When Cameron and the Conservative Party became the majority in the 2015 elections, there was an uproar. How did an unpopular Prime Minister keep his place? Blame was meted out: Ed Miliband was a milquetoast leader with no teeth; the Scottish National Party dominated; the Labour Party had no good ideas. The Conservative Party took 330 seats, an absolute majority.
But then, the numbers came out, and things became curiouser and curiouser. The Conservative Party had actually only won 36.8% of the vote, whilst Labour got 30.5%. And here is where first past the post voting breaks apart: No matter how slim your majority, when you win, you win everything.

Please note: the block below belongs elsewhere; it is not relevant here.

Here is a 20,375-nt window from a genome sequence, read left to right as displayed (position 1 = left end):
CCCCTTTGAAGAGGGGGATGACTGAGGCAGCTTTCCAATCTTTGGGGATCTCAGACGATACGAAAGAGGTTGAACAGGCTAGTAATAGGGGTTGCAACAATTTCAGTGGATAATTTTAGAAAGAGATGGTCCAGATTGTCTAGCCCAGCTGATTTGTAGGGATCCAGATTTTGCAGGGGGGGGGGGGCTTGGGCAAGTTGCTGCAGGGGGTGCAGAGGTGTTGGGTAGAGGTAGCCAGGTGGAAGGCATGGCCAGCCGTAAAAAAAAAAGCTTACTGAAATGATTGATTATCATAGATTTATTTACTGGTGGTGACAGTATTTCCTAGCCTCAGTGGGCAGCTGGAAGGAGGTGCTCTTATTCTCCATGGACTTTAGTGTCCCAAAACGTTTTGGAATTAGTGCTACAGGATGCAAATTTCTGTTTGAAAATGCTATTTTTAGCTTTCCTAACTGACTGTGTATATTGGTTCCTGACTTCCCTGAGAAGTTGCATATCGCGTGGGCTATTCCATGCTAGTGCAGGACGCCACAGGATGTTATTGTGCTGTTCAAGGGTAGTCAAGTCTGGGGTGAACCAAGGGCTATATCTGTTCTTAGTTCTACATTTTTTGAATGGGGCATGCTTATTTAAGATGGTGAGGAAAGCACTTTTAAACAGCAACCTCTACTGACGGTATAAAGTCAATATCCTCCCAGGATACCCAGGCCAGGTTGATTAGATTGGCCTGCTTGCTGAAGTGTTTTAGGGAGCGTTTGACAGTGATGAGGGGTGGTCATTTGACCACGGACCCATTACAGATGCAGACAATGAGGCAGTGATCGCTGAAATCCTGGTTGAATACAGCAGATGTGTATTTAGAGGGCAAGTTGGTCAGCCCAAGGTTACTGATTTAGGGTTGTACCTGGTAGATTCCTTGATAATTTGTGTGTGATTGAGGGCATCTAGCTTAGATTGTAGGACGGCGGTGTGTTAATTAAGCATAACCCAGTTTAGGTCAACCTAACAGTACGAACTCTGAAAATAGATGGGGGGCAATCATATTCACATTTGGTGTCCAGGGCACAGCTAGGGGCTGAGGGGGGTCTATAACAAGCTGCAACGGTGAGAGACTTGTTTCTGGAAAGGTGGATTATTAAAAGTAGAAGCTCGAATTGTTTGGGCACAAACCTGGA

If this were a two-party system, this would make sense. But the United Kingdom has multiple parties, with different stakes in the system. In the United States, we are stuck with two parties because that is how it has always been. (I hope that changes, I honestly do.)
In the UK, one might be better served by the Single Transferable Vote system, whilst the United States might be better served by the Alternative Vote (also called the Instant Run-Off). If we are stuck with the systems we have now, we will see two parties that are dissimilar enough to anger the constituency, but never enough to change. – SDM
If you’d like to read my other posts in this year’s challenge, check them out here.
Photo by Harry Lustig